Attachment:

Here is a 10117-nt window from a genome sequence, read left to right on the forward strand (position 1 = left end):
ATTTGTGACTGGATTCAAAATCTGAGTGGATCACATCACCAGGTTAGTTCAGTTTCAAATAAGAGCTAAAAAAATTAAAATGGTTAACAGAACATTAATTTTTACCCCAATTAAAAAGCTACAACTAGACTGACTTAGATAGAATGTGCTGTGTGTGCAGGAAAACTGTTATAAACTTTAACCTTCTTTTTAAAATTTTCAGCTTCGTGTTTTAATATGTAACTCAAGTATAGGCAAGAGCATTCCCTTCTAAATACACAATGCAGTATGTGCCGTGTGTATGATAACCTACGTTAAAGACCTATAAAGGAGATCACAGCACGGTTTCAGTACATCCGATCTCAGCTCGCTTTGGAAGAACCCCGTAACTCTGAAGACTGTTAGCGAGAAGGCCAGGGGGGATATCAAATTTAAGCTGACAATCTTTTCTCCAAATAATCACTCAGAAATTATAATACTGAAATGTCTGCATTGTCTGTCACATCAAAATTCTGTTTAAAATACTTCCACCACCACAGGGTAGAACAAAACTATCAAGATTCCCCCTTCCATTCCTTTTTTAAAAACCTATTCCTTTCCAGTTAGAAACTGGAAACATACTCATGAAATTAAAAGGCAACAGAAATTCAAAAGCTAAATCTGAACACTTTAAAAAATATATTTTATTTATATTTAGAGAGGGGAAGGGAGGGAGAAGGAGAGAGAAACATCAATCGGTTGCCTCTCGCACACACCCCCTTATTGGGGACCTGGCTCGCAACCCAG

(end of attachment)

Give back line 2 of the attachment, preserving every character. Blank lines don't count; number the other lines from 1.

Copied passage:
ATTTGTGACTGGATTCAAAATCTGAGTGGATCACATCACCAGGTTAGTTCAGTTTCAAATAAGAGCTAAAAAAATTAAAATGGTTAACAGAACATTAATTTTTACCCCAATTAAAAAGCTACAACTAGACTGACTTAGATAGAATGTGCTGTGTGTGCAGGAAAACTGTTATAAACTTTAACCTTCTTTTTAAAATTTTCAGCTTCGTGTTTTAATATGTAACTCAAGTATAGGCAAGAGCATTCCCTTCTAAATACACAATGCAGTATGTGCCGTGTGTATGATAACCTACGTTAAAGACCTATAAAGGAGATCACAGCACGGTTTCAGTACATCCGATCTCAGCTCGCTTTGGAAGAACCCCGTAACTCTGAAGACTGTTAGCGAGAAGGCCAGGGGGGATATCAAATTTAAGCTGACAATCTTTTCTCCAAATAATCACTCAGAAATTATAATACTGAAATGTCTGCATTGTCTGTCACATCAAAATTCTGTTTAAAATACTTCCACCACCACAGGGTAGAACAAAACTATCAAGATTCCCCCTTCCATTCCTTTTTTAAAAACCTATTCCTTTCCAGTTAGAAACTGGAAACATACTCATGAAATTAAAAGGCAACAGAAATTCAAAAGCTAAATCTGAACACTTTAAAAAATATATTTTATTTATATTTAGAGAGGGGAAGGGAGGGAGAAGGAGAGAGAAACATCAATCGGTTGCCTCTCGCACACACCCCCTTATTGGGGACCTGGCTCGCAACCCAG